From the November 1984 Survival Guide Magazine
I guess technically, I am violating some copyrights here, but this is a really great column that I stumbled across today and I hope the author and the defunct publishers forgive me. If they contact me and want me to remove this I will gladly do so.
Be Prepared: In Diversification of Knowledge Lies Strength For The Future - Jerry Younkins
Recently I reread Harold Peterson's magnificent book, The Last of the Mountain Men, (Donald's note - I'm not familiar with this book, but I want to get it ASAP) a biography of Sylvan Hart, who was a heroic figure if ever there was one. Hart, armed with his engineering degree and rugged individualism, carved a life out of the pristine wilderness that borders the River of No Return in Idaho's back country. His accomplishments in building a virtually self-sufficient homestead should be mandatory reading fro every survivalist. Hart built a picturesque house, mined his own ore from which he made his own tools, weapons and kitchen utensils, tanned skins fro his own clothes, and raised, shot or trapped his own food, all in the 20th Century. Not only did he do what many of us dream about, but he did it with wit and style.
In a similar vein, though at a more mundane level, I have a friend who is a tool and die maker/farmer who can repair anything with scrounged or second-hand materials. Another friend is a trouble shooter for a large rental outfit. Don't let anyone ever tell you that it is not a high art form to keep machines running. By now some of you will have guessed where this is leading.
We live in an age of specialization, but we are headed for the reign of the jack-of-all-trades. The survivalist, to face the future, must be a renaissance person, ceasing to rely on one trade or skill alone. This means seeking out new knowledge and skills while using existing ones so they do not atrophy. It's not easy, particularly while having to earn a living, but there is no such animal as a lazy survivalist.
The survival movement is no longer in its infancy, and by this time the serious proponents of survivalism know that there is more to this than owning camouflage fatigues, an assault rifle and storage foods. Material goods are no panacea for catastrophe. They are merely a buffer between the fall and the spring. Survival is predicated more precisely on the talents and the abilities for the individual, rather than what he may own. What is in the ind is every bit as important as what is in the hand.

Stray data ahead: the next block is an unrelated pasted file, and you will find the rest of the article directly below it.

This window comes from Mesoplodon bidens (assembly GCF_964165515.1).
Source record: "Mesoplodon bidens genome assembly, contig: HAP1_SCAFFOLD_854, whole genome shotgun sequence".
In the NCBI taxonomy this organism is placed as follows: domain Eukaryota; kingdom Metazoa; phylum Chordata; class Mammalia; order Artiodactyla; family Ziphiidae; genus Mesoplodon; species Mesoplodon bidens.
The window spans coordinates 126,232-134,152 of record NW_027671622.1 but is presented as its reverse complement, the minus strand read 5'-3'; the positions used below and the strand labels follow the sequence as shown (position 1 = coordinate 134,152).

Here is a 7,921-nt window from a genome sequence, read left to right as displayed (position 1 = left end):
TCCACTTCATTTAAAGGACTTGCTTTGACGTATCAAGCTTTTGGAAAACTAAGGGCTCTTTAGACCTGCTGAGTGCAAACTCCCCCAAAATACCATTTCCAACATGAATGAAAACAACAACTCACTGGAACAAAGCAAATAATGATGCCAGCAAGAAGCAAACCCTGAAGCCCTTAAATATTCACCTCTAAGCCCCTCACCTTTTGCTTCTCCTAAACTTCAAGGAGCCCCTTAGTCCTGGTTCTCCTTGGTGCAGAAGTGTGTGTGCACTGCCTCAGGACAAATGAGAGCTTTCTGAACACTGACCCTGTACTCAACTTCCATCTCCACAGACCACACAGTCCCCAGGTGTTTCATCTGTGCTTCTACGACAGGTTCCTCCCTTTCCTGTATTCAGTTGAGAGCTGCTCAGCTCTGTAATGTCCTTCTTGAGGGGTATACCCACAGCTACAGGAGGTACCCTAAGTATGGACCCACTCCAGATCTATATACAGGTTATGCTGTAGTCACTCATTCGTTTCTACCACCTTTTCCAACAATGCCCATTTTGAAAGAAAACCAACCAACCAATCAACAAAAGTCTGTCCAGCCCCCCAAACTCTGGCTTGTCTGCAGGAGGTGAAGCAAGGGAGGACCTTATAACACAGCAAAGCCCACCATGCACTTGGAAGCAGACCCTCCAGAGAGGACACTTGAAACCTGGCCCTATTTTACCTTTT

It's time to hit the books, get the hands dirty, and time to budget every precious second. Can you do basic maintenance and repair on your vehicle, perform CPR, recognized edible plants, run 3 miles, purify poisoned water, use a firearm proficiently, build a shelter, sew, decontaminate yourself, raise a garden, make bread? This list could go on indefinitely, but for most of us our knowledge and skills are less than infinite.
Diversity is the point and in diversity is strength. It is not that we are totally independent or self-sufficient, for most of us desire the companionship and support of our friends and neighbors. No one ever has too much knowledge, and those who wish to take responsibility for their own future must prepare mentally as well as physically. They budget so they can store, and they study so they can function in an uncertain future.
Much of the free world seems to be drifting like a sleepwalker, and who can argue against this when the average American daily watches a hideous 7 1/2 hours of television, pablum for the brain? Survivalists are not along for the ride. Those of us who can repair machines, care for the sick and injured, show others how to grow and store food will be invaluable in future times.
So, I challenge you as I challenge myself to diversify your talents and knowledge. Your future is in your own hands. Diversify.
This was big stuff in 1984. Today we talk about such personal diversification as a given when it comes to preparedness. But how many of us actually do this? I know that there are many who build homesteads, learn new skills, and network with others. But there are still a whole lot who still look at guns and storage foods as all they need. I'm always trying to learn or do new things. Jack Spirko has started a new program called 13 in Thirteen to encourage folks to learn 13 new skills next year. I will definitely participate. I encourage you all to do so as well.
Jerry Younkins, the author of the above article, has written two books on knives. It looks like one is out of print, but the other is available at a good price from Amazon.